By, Charles Selle – Chicago Tribune
In the rarefied air of the 10th floor of the Lake County Building, some lawmakers must have been lacking oxygen the other day. That’s the only conclusion one can reach after County Board members voted to put a meaningless tax question on the November ballot.
The vote was close, 11-7, so some weren’t all that drowsy. With the high taxes Lake Countians pay, you would have thought the County Board could come up with a better referendum question than one giving voters a say on how they feel about a statewide property tax.
How do you think they would feel about a statewide property tax after we pay sky-high local property taxes? Talk about your slam dunk, overwhelming “no” vote.
Yet, County Board members forged ahead last week. They decided to place a non-binding referendum proposal on the Nov. 6 ballot, asking voters if they support amending the Illinois Constitution to ban the implementation of a statewide property tax.
While there is no such tax yet to be proposed at the state level, board members apparently are fearful of Springfield shenanigans that could lead to such a levy in the very, very near future. District 7 Rep. Steve Carlson of Grandwood Park put it succinctly in a News-Sun story last week: “This is a waste of time folks. It’s unfortunate. It’s politics.”
Apparently, some County Board members got their underwear in a knot after a report in the spring from economists at the Federal Reserve Bank of Chicago suggesting a 1 percent statewide residential property tax, on top of the property tax bills Illinoisans already pay.
The revenue from this new property tax would go entirely toward paying down the state’s pension debt, pegged at between $130 billion and $250 billion. That’s billions and billions.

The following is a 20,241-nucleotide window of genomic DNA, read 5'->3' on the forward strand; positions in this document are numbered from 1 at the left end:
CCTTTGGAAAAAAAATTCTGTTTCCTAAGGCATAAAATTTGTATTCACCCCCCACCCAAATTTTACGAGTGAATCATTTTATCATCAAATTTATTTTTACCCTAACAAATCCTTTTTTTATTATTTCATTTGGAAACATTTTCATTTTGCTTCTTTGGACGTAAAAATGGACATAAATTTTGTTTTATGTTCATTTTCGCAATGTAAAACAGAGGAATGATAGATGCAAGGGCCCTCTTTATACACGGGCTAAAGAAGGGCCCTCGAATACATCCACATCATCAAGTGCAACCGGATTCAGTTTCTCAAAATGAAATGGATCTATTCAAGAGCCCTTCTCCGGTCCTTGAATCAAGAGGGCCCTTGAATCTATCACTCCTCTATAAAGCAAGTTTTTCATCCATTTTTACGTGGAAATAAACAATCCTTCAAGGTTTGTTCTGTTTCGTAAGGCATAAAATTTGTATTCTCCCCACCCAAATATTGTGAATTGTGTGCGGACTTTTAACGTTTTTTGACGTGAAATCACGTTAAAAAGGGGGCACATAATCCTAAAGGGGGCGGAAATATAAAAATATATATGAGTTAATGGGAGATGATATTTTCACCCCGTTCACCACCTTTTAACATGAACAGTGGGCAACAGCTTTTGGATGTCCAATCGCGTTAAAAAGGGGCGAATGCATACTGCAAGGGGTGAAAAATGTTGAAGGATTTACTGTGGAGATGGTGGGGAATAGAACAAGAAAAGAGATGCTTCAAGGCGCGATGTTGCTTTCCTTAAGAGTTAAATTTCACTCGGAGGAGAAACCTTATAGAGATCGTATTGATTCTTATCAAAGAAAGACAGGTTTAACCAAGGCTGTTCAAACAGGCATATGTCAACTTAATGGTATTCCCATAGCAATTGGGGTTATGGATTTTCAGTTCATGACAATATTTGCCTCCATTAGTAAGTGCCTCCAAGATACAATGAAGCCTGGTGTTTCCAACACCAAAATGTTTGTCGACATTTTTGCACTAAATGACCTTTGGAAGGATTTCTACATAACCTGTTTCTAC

Under this pie-in-the-sky plan — I challenge any statewide candidate to endorse this measure — owners of homes worth $250,000 would pay an additional $2,500 in property taxes for the next 30 years. That’s three decades.
With the second payment of Lake County tax bills due early next month, I’m already hearing the usual griping about high taxes. That’s because Lake Countians pay some of the highest taxes in the nation. The chorus is growing, although it remains to be seen if it will manifest itself at the ballot box.
The nonpartisan Tax Foundation estimates that with such a statewide property, Illinoisans’ tax burden would fall behind every other state, ranking 50 out of 50, in terms of the severity of the state’s overall tax burden. Even with that injection of funding, the money still wouldn’t stem our titanic public pension debt.
No wonder more of our neighbors are leaving the cluttered prairies of the Land of Lincoln for pastures of plenty in less-taxing states. We hear little about this continuing exodus from gubernatorial, legislative and local candidates on this year’s ballot.
Want a better, binding referendum question for voters? Try some wording like: “Shall the Illinois General Assembly amend the state Constitution to restructure the state’s public pension system?”
While the County Board debated the wisdom of placing a worthless referendum on the ballot, it was good to see a Democrat admit that taxes are too high. District 9 Rep. Mary Ross Cunningham of Waukegan, who voted against the referendum proposal, noted: “It’s not going to stop taxes from going up.”
There’s only one way to stop the high taxes Lake Countians pay: Reduce spending. Let’s have a referendum on that question, shall we?
Charles Selle is a former News-Sun reporter, political editor and editor.